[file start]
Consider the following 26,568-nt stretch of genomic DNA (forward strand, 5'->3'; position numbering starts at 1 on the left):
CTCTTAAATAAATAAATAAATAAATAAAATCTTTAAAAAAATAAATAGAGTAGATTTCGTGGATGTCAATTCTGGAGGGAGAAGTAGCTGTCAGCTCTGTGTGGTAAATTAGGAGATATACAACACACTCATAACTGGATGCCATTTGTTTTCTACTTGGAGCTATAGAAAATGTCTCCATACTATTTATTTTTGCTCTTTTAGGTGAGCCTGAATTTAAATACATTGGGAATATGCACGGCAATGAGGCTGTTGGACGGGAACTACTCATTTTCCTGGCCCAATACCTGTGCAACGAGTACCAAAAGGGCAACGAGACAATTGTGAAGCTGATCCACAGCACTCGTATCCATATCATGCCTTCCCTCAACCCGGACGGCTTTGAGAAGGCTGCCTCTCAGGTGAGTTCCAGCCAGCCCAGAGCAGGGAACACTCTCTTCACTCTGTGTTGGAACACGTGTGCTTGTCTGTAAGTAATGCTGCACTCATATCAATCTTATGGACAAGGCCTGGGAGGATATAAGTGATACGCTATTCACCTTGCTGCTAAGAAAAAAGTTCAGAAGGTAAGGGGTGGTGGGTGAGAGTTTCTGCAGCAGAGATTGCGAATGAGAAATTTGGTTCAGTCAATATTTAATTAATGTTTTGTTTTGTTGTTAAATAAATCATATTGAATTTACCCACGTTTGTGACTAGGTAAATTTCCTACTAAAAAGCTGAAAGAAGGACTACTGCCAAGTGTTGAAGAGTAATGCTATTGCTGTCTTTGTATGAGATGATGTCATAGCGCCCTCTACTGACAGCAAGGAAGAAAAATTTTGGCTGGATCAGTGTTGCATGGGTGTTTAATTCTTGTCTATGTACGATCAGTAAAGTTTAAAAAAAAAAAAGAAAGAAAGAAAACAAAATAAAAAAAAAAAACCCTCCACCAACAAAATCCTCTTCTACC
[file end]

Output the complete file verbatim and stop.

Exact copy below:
Consider the following 26,568-nt stretch of genomic DNA (forward strand, 5'->3'; position numbering starts at 1 on the left):
CTCTTAAATAAATAAATAAATAAATAAAATCTTTAAAAAAATAAATAGAGTAGATTTCGTGGATGTCAATTCTGGAGGGAGAAGTAGCTGTCAGCTCTGTGTGGTAAATTAGGAGATATACAACACACTCATAACTGGATGCCATTTGTTTTCTACTTGGAGCTATAGAAAATGTCTCCATACTATTTATTTTTGCTCTTTTAGGTGAGCCTGAATTTAAATACATTGGGAATATGCACGGCAATGAGGCTGTTGGACGGGAACTACTCATTTTCCTGGCCCAATACCTGTGCAACGAGTACCAAAAGGGCAACGAGACAATTGTGAAGCTGATCCACAGCACTCGTATCCATATCATGCCTTCCCTCAACCCGGACGGCTTTGAGAAGGCTGCCTCTCAGGTGAGTTCCAGCCAGCCCAGAGCAGGGAACACTCTCTTCACTCTGTGTTGGAACACGTGTGCTTGTCTGTAAGTAATGCTGCACTCATATCAATCTTATGGACAAGGCCTGGGAGGATATAAGTGATACGCTATTCACCTTGCTGCTAAGAAAAAAGTTCAGAAGGTAAGGGGTGGTGGGTGAGAGTTTCTGCAGCAGAGATTGCGAATGAGAAATTTGGTTCAGTCAATATTTAATTAATGTTTTGTTTTGTTGTTAAATAAATCATATTGAATTTACCCACGTTTGTGACTAGGTAAATTTCCTACTAAAAAGCTGAAAGAAGGACTACTGCCAAGTGTTGAAGAGTAATGCTATTGCTGTCTTTGTATGAGATGATGTCATAGCGCCCTCTACTGACAGCAAGGAAGAAAAATTTTGGCTGGATCAGTGTTGCATGGGTGTTTAATTCTTGTCTATGTACGATCAGTAAAGTTTAAAAAAAAAAAAGAAAGAAAGAAAACAAAATAAAAAAAAAAAACCCTCCACCAACAAAATCCTCTTCTACC